Clinical Faculty – may vary depending on availability each block
Carol Singletary, Registered dietician, EBNHC
Dr. Sonia Ananthakrishnan, Endocrinology
Dr. Jose Betances, Pediatrics
Dr. Charles Bliss, Gastroenterology
Dr. Miriam Hoffman, Family Medicine
Dr. Jessica Levi, Pediatric Otolaryngology
Dr. Jose Romero, Neurology
Dr. Peter Smith, Chronic Disease Education and Management (CDEM), EBNHC
NUMBER OF STUDENTS: One fourth year medical student
LENGTH OF ELECTIVE: 4 weeks
AVAILABLE BLOCKS: 14, 17, 18 and 19
The Latino Health Elective is geared towards students with an intermediate-to-advanced level of Spanish who want a focused experience caring for Spanish speaking patients and studying the health of Latino communities. To participate, students should be able to take a history and conduct a physical examination in Spanish. Students will work in a variety of clinical settings including outpatient primary care, chronic disease management clinic, and specialty care. Students will explore health disparities, as well as educate themselves regarding barriers to health care and community resources available to Latino patients throughout Boston. During the four-week rotation, the student will be expected to investigate and present a topic agreed upon with the course director.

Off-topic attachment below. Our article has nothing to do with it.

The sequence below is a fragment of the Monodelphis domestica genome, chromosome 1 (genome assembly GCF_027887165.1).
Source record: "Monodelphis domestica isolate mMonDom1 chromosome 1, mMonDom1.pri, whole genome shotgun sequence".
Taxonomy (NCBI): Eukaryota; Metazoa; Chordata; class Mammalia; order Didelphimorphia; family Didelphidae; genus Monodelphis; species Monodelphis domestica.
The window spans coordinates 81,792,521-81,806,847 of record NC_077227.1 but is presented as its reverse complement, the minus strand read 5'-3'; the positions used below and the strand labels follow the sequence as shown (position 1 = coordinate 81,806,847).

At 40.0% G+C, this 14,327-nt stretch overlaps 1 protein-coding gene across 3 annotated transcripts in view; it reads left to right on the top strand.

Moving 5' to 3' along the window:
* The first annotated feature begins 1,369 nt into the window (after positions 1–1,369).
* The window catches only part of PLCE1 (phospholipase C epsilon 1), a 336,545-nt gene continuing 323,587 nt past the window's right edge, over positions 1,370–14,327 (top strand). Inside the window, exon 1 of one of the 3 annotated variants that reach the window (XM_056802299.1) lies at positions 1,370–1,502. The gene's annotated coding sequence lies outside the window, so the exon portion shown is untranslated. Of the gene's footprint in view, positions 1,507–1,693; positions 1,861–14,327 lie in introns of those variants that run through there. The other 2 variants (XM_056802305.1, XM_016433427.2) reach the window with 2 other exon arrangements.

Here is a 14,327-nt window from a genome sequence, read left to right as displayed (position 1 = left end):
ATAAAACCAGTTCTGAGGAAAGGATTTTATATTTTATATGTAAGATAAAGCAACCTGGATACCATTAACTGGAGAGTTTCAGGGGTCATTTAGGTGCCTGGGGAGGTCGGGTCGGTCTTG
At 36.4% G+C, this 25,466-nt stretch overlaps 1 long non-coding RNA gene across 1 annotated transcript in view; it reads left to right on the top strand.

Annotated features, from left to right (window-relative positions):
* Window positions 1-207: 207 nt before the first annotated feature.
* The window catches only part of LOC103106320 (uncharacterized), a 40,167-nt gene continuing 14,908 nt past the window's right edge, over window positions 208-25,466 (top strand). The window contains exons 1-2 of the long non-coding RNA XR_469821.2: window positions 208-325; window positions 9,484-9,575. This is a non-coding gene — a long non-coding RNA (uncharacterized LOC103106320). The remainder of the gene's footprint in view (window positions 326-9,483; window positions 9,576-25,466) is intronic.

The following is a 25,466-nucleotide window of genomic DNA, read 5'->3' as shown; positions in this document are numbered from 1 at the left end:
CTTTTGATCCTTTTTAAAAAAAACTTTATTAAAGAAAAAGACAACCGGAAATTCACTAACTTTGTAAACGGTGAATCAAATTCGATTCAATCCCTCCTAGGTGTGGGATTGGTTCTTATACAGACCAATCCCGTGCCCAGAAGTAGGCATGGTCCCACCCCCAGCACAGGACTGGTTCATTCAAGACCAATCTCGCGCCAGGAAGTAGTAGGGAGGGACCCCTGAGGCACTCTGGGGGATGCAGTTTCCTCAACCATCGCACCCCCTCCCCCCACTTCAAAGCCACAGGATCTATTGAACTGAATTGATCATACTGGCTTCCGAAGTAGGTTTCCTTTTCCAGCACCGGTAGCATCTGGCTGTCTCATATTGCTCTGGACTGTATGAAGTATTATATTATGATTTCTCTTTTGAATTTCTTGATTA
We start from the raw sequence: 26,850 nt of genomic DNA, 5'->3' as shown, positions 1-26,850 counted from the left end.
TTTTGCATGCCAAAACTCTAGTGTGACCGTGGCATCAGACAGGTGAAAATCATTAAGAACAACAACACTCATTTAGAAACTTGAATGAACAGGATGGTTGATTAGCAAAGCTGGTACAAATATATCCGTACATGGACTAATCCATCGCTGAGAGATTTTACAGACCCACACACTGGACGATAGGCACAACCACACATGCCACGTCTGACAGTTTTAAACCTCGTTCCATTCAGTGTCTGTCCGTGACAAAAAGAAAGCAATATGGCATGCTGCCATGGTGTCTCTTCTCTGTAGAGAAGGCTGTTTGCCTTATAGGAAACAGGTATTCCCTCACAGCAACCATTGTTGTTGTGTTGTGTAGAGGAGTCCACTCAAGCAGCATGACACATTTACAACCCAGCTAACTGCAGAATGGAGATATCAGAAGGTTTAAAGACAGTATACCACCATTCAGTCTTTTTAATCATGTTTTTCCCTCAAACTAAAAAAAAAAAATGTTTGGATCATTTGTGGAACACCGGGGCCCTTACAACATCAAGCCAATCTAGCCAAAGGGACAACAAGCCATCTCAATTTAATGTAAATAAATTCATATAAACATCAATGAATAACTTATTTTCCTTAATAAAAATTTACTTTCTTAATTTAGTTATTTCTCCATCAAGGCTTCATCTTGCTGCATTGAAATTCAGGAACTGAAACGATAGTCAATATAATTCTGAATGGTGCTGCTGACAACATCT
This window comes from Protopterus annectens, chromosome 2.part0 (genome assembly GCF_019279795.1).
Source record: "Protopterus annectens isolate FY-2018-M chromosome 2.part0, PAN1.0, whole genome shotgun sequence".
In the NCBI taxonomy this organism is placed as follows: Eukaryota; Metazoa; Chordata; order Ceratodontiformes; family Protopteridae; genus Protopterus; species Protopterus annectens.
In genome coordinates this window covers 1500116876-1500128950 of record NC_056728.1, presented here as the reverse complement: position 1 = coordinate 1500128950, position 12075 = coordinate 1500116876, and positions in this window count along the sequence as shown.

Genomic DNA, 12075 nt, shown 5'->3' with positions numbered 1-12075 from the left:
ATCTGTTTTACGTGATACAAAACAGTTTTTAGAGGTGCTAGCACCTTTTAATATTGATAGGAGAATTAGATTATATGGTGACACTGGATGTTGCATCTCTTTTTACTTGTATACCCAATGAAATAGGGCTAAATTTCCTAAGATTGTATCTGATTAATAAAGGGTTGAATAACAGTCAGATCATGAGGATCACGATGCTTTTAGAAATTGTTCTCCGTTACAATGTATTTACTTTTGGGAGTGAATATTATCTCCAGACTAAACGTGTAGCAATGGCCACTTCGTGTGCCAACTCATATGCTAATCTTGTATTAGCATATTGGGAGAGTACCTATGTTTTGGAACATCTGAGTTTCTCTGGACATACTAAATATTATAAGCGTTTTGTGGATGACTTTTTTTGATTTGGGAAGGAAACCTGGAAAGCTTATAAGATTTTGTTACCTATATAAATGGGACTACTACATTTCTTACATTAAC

You must contact the course director before signing up for this elective to determine the appropriateness of the elective for you and your level of Spanish proficiency.
DESCRIPTION OF ELECTIVE
The Latino Health Elective is an opportunity for fourth year medical students to improve their ability to provide medical care in Spanish, to increase their understanding of Latino health issues and disparities, and to research a topic of relevance to the health of Latino communities.
The elective experience will take place at East Boston Neighborhood Health Center (EBNHC), Boston Medical Center, and Boston area community agencies.